The operating model for this by-election includes social distancing and hygiene measures implemented during the count on by-election night and at the by-election count centre in the days afterwards. These measures, which must be enacted to protect the community, will mean the counting of votes will take longer.
The expected increase in postal and pre-poll votes cast will also impact the speed of the count, noting the legislative requirement to wait 13 days after by-election day for the return of postal votes. As a result, it is likely to take longer to formally declare a final result in this by-election compared with previous federal by-elections but, as per our normal practice, the AEC will do everything possible to provide an indicative result on polling night.
Further information about COVID-19 safety measures in place during the counting of votes is available in the Eden-Monaro by-election service plan.
Immediately after the polling place doors close, polling officials open and empty the House of Representatives ballot boxes. The green ballot papers are unfolded and all the number '1' votes (first preferences) are put into separate piles for each candidate and counted. Informal ballot papers are counted separately (ballot papers that are not completed correctly are referred to as informal ballot papers).
The first preference results for each candidate are phoned through to the Divisional Returning Officer (DRO), along with the number of informal ballot papers. The figures are then data entered and transmitted to the Tally Room on the AEC website and provided to media outlets through a media feed system. Constant updates occur over election night through the Tally Room every time new information is entered.
Following the first preference count, polling officials will conduct an indicative two-candidate-preferred (TCP) count – a distribution of ballot papers to two selected candidates. This result is then phoned through to the DRO.
The two selected candidates are those expected to receive the most first preference votes. The TCP count is conducted to give an early indication of who is most likely to win each seat, as this is not always clear from first preferences. The Tally Room also provides TCP information as soon as it is entered into the AEC system.
It is anticipated that the majority of pre-poll votes cast will be counted on by-election night.
In addition, some postal votes will be counted on by-election night. The quantity of postal votes counted on by-election night depends on a number of logistical arrangements, including how many postal votes are cast in total and what proportion of those votes are received by the AEC in time to be included in the by-election night count.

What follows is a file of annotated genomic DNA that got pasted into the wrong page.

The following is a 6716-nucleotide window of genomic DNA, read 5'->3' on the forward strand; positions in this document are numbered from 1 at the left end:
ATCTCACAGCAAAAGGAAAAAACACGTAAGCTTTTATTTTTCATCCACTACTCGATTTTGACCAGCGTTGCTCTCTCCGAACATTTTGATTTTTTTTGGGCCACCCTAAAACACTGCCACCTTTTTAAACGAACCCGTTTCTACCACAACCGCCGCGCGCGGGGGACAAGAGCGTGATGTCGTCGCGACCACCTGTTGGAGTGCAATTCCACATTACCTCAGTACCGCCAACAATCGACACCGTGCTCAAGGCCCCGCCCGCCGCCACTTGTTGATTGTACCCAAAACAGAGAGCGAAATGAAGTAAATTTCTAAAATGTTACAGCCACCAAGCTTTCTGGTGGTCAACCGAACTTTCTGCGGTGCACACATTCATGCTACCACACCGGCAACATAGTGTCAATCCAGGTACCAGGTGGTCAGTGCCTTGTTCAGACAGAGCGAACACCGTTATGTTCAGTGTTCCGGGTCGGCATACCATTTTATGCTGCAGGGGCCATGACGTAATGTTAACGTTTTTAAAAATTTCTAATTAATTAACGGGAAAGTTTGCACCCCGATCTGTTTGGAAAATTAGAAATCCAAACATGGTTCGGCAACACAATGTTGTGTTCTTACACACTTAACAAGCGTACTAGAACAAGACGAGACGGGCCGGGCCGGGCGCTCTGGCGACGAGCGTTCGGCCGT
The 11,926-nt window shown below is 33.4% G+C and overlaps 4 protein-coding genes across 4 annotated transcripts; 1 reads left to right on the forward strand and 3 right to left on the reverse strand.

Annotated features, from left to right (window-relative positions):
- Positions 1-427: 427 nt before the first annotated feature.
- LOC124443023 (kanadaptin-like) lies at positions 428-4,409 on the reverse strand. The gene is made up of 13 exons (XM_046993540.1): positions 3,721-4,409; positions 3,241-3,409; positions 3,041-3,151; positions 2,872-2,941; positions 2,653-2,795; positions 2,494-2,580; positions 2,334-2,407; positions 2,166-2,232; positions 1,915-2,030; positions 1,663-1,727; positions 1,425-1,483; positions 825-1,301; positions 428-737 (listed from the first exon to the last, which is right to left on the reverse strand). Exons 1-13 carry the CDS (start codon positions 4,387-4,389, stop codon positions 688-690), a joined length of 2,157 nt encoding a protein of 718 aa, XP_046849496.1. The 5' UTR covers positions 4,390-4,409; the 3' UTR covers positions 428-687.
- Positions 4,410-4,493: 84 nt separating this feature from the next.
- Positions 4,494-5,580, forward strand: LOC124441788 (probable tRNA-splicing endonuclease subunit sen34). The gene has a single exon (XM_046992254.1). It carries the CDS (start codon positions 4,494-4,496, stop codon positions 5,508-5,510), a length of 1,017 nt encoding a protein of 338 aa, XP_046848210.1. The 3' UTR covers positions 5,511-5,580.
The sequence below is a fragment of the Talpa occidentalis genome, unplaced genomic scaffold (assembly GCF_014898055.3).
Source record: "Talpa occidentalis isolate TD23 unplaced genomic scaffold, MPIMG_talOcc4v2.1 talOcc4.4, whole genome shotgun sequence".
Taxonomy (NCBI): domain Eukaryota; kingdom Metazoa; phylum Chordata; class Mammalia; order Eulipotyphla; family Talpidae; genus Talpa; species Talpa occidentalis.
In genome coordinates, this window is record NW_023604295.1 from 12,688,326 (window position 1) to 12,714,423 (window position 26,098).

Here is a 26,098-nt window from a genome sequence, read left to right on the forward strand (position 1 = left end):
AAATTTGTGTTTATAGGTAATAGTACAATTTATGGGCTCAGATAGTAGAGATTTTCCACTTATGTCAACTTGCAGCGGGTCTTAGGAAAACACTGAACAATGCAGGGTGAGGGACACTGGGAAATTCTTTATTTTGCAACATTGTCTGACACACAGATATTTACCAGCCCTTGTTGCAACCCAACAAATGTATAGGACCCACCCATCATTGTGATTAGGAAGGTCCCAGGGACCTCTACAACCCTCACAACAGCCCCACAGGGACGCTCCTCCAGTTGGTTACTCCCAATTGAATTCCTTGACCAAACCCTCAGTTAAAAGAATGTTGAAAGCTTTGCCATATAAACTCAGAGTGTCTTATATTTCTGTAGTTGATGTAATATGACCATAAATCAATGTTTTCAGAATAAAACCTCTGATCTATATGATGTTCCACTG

The scrutiny of declaration votes is done in two stages:
The preliminary scrutiny of declaration votes may begin once envelopes are received. However, no envelopes are opened or any votes counted until after the polls close on election day. A declaration vote is accepted for further scrutiny if it meets certain requirements. The requirements are:
In addition, a postal vote must have been recorded prior to the polls closing. That is, before 6pm on election day.
The initial vote counting conducted on by-election night will be followed by a 'fresh scrutiny' of ballot papers. This will commence in the week following by-election day in the AEC’s central counting centre.
The DRO counts all ordinary votes received from every polling place in their division. Some House of Representatives ballot papers that were treated as informal on by-election night may be admitted to the count by the DRO, and similarly ballot papers previously regarded as formal may be reclassified as informal. Corrected count figures will result in a change to the figures displayed on the Tally Room on the AEC website.
A count of the pre-poll votes not counted on by-election night will also commence in the week following by-election day. Fresh scrutiny of all pre-poll votes will also occur.
The validation, count and fresh scrutiny of postal votes will continue in the weeks following by-election, in batches, as they are received. The AEC must wait 13 days after by-election day for the return of postal votes.
Once the votes are counted and a successful candidate has been determined there will be a public declaration of the result. The AEC can only legally declare the result once the margin between the top two candidates is greater than the number of postal votes yet to be received/counted.